Tuesday, October 16, 2007

Tick tick tick tick tick tick tick BOOM

And to finish things off...

The Programme #3

This is one of those series that will require a full reading before a complete judgement is passed. Things are progressing and it seems like it could be interesting with old Soviet supersoldiers fighting old American supersoldiers. I trust Milligan.

Casanova #9

My roommate Adam doesn't like Casanova. All those in favour of me smothering him in his sleep? Kidding.

I love the bright blue colour of this album. My only complaint about this issue is that I didn't realise it was Ruby with Kaito right away. I wasn't actually 100% sure until Fraction's back matter commentary. Everything else? Awesome. One of my favourite books.

Criminal #9

And so things are set up before issue 10's finale of "Lawless." Tracy does some interesting things here and I'm wondering where it will go. Particularly his confrontation of Simon at the end. We'll have to see. No doubt the end will be well done.

Black Summer #2-3

Okay, so here's Ellis' sequel to The Authority. Hell, it explores one of the major plot points for that book after Ellis left: superhumans executing the president. In this case, John Horus doesn't take over the country, but still, the similarities are there. These superhumans aren't the Authority, though.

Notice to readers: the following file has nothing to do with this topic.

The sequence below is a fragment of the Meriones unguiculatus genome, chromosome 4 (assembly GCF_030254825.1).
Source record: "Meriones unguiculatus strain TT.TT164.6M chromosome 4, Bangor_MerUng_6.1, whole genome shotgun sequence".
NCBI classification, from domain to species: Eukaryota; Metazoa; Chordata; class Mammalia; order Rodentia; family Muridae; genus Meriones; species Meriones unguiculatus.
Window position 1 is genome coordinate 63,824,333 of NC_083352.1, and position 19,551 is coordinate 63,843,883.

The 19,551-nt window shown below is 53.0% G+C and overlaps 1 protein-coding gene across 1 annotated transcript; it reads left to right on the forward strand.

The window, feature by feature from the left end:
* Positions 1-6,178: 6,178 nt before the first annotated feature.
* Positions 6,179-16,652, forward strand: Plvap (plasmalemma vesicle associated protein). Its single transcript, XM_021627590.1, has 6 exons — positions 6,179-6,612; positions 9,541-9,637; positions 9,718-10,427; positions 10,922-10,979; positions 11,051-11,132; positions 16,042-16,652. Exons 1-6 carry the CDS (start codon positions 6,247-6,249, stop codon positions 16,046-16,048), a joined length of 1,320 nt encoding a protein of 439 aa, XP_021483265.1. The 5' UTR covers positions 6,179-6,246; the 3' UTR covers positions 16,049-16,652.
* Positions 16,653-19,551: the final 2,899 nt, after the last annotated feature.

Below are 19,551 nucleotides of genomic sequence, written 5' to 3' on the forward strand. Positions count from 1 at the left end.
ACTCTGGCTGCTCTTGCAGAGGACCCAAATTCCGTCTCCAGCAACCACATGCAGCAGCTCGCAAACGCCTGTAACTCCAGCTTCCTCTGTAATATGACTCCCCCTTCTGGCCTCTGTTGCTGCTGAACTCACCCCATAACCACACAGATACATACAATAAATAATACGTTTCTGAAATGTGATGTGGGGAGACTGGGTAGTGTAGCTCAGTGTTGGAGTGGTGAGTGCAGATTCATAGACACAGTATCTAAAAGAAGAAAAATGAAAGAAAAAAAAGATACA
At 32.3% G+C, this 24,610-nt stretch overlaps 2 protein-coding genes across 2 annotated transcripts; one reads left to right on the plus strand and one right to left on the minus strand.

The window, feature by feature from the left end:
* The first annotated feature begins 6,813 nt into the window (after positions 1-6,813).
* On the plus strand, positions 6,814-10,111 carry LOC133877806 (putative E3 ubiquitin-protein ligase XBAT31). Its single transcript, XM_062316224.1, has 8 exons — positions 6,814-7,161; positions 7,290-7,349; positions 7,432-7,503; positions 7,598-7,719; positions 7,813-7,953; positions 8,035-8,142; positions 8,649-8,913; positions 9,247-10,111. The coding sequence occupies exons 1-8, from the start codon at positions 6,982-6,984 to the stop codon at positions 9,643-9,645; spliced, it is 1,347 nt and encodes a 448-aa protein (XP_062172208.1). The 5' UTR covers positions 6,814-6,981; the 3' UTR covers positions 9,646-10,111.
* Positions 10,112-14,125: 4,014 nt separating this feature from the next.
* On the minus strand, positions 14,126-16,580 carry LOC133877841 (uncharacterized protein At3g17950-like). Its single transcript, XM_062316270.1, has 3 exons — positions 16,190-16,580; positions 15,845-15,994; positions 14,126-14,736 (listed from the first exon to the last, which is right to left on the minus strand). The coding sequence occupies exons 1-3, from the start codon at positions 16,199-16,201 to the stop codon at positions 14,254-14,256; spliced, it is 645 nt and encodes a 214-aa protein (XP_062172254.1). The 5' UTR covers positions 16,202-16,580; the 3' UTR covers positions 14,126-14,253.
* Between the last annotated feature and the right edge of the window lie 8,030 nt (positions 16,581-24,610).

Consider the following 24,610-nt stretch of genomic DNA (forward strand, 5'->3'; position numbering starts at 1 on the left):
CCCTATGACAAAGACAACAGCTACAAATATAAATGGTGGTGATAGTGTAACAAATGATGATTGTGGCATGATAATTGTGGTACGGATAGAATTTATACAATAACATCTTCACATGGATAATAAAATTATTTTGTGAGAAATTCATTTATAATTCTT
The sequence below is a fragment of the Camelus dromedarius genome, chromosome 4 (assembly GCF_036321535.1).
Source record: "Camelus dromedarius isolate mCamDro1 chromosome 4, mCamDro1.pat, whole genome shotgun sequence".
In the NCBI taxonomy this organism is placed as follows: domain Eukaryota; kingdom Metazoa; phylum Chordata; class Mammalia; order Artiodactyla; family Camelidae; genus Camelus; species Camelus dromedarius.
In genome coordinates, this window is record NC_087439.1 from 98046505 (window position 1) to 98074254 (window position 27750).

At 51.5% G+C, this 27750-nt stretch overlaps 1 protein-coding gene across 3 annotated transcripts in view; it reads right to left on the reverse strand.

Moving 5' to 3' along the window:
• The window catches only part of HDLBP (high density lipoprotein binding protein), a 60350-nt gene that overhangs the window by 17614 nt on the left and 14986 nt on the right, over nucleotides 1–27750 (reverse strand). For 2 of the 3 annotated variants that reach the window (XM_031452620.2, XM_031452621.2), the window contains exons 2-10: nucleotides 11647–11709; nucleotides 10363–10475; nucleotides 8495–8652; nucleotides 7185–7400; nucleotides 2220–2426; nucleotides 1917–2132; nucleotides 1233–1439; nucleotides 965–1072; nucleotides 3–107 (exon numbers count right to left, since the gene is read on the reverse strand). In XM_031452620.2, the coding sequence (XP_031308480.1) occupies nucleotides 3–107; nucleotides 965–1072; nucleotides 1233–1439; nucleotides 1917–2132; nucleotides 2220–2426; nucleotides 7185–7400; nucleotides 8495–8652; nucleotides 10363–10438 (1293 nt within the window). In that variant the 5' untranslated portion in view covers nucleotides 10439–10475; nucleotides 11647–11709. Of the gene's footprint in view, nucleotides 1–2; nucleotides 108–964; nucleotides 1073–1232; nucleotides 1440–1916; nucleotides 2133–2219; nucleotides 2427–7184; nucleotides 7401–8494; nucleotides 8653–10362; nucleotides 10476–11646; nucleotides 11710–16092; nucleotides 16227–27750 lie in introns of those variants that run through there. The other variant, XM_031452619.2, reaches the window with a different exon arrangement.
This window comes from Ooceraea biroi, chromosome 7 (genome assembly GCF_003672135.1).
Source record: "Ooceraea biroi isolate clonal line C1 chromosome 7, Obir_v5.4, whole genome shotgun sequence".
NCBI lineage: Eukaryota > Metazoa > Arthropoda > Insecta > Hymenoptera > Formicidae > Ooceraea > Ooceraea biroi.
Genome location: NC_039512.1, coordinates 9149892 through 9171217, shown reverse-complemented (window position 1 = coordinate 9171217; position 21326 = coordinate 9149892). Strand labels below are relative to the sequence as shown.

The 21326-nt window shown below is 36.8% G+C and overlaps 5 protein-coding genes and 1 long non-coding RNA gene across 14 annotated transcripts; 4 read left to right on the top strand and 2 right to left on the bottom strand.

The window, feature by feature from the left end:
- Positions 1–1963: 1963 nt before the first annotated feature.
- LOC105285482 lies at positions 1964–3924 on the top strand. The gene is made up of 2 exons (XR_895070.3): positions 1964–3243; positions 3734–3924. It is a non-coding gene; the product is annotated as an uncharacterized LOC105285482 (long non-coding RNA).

I'm slightly thrown off by the fact that we've barely spent any time with Horus. The majority of the series has focused on the other members of the Seven Guns. I do love how they say they won't kill soldiers and then kill soldiers when attacked. Lovely.

I'm really enjoying this book.

Doktor Sleepless #2

But, on the other side of things, we have Ellis' sequel to Transmetropolitan. Is it fair to compare a writer's current work to his or her past work? I don't care, because I do it anyway. Where Black Summer seems like a natural follow-up to The Authority and ably does the job, Doktor Sleepless isn't doing it for me. Where Transmet began a compressed, dense, information-heavy book, Sleepless kind of meanders. Like the Shriky Girls bit in this issue: that would have been a couple of panels, maybe a page AT MOST in Transmet, but here it's three, four, maybe five pages depending on how you count the pages that discuss it.

Now, of course, Transmet and Sleepless are two entirely different books about crazy guys who come down from the mountain and have female assistants and rant a lot--but, oh wait. Oh ho ho.

In all seriousness, I recognise that Transmet was more focused, with more purpose and a much narrower message. It was ultimately a book about the truth. Spider Jerusalem became a cartoon over time, but not on purpose. Sleepless begins a cartoon with no clear purpose beyond a vague idea of changing things. And maybe that's what I miss. I have no idea what this book is about--what it's really about beyond some vague words about how we all live in the future and need to take advantage of that. Fantastic, sign me up.

But, I trust Ellis. This is his newest longform sci-fi series, I trust the guy to deliver some goods. I guess it's unfair of me to lament that Sleepless isn't Transmet. Is it?